Once upon a time, my husband and I abandoned various forms of birth control, and embarked on the exciting adventure that is starting a family.

We tried. And tried. And tried. I’d be lying if I said we maintained our confidence. But we persevered, and a relatively short — and relatively long — five months later, I peed on a magical stick and it proclaimed we’d be parents.

Yes, ridiculous morning sickness and exhaustion followed, but nothing out of the ordinary. We had a level II ultrasound at 20 weeks (my husband’s two sisters survived mere hours after birth, and their genetic abnormalities were never explained), and confirmed a healthy little person had taken up residence in my belly. I had sciatica and swollen feet and ate everything I saw. And 10 days before his due date, our son arrived in a fast and furious and truly awesome delivery.

It wasn’t easy, but it was textbook, and we got our baby at the end, just like we were supposed to. All we had to do now was wait two years and do it all over again. No problem!

The thought of my naiveté astounds me. Everyone should be entitled to a least one pregnancy like that. And while I feel ridiculous looking back — and yes, even a little guilty — I wish my second pregnancy had been the same.

When our son turned 2, we tried again, as planned. And when I got pregnant after only a month, I honestly thought we were being rewarded for our “patience” the first time around.

A few weeks later, I woke up in the wee hours of a Friday (Aug. 19, 2005) with horrible abdominal cramps. I was shaking and terrified in the bathroom: I was bleeding. Heavily. I called my OB, who met us in her office as soon as they opened. We saw our little bean with its heart beating on an ultrasound, although it wasn’t as big as we expected, and the heartbeat wasn’t as strong. Still, they sent us home cautiously optimistic (I still cringe at those words).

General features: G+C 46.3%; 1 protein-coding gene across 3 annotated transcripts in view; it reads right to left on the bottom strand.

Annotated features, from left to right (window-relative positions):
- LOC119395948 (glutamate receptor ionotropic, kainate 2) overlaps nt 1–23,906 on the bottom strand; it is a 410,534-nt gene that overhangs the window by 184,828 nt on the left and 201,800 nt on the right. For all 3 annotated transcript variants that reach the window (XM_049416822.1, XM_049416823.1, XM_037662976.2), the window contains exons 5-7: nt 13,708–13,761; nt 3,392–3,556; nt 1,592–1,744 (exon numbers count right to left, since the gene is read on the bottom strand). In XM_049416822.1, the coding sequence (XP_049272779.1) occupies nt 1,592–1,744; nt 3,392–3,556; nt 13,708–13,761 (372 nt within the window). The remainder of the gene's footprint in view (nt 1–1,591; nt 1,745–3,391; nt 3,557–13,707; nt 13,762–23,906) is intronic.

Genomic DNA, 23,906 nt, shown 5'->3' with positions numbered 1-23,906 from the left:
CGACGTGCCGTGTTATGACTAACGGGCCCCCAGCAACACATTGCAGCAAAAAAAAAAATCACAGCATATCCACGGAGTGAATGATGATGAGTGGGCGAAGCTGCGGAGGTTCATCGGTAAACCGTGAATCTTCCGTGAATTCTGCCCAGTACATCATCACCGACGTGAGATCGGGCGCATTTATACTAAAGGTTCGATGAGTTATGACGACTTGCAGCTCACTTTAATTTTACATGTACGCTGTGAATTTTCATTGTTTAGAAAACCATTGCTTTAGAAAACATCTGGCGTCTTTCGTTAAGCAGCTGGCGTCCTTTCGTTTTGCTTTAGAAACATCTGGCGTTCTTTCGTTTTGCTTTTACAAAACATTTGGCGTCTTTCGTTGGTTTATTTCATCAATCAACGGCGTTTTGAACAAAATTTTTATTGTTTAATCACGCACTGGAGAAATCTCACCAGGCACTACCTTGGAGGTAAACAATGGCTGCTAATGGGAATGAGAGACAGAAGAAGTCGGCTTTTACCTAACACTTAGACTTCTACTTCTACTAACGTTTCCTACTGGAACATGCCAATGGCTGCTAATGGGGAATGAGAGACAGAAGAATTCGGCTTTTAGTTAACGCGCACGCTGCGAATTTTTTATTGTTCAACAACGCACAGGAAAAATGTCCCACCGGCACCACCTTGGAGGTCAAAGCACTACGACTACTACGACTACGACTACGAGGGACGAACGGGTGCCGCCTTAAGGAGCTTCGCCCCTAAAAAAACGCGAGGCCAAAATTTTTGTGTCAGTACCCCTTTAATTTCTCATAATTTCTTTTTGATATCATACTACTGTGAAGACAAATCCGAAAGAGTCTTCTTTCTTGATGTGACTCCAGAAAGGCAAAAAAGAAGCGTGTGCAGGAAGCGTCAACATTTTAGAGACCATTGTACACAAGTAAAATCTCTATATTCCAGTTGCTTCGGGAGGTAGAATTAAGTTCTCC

To make this long story slightly shorter, the bleeding only intensified. And by Monday, another ultrasound showed my vacant uterus, as if no one’s heart had been beating there days before. Our baby was gone.

In the throes of a grief I couldn’t have expected, I learned three things:

  1. Miscarriage, though strangely taboo, is all too common. Determined to talk about it, I found that so many women I know have experienced pregnancy loss. We’re like a secret club that feels lonely and exclusive, but our membership is booming.
  2. The logical words of solace — the ones I would have used myself — are the worst. I know it’s for the best. I know it’s nature’s way. I know it’s God’s plan. But I don’t care. I want my baby.
  3. There’s no spreadsheet to calculate how much it hurts. Miscarrying at six weeks certainly isn’t the same as a stillbirth at 36 weeks. But they’re both a loss. And it’s normal to grieve.

I’m standing on the other side of my grief now. Four months after we lost our baby, another life began and a nerve-wrecking pregnancy commenced. Of course I wouldn’t change the result, or trade our crazy little girl. But I do think of our baby, our little bean, who would have just turned 2 in April. I haven’t forgotten, and hope I never will.

When I hear of friends who have lost a baby, my heart breaks all over again. I’m so sorry you’ve joined the club. But know you’re not alone. Hugs.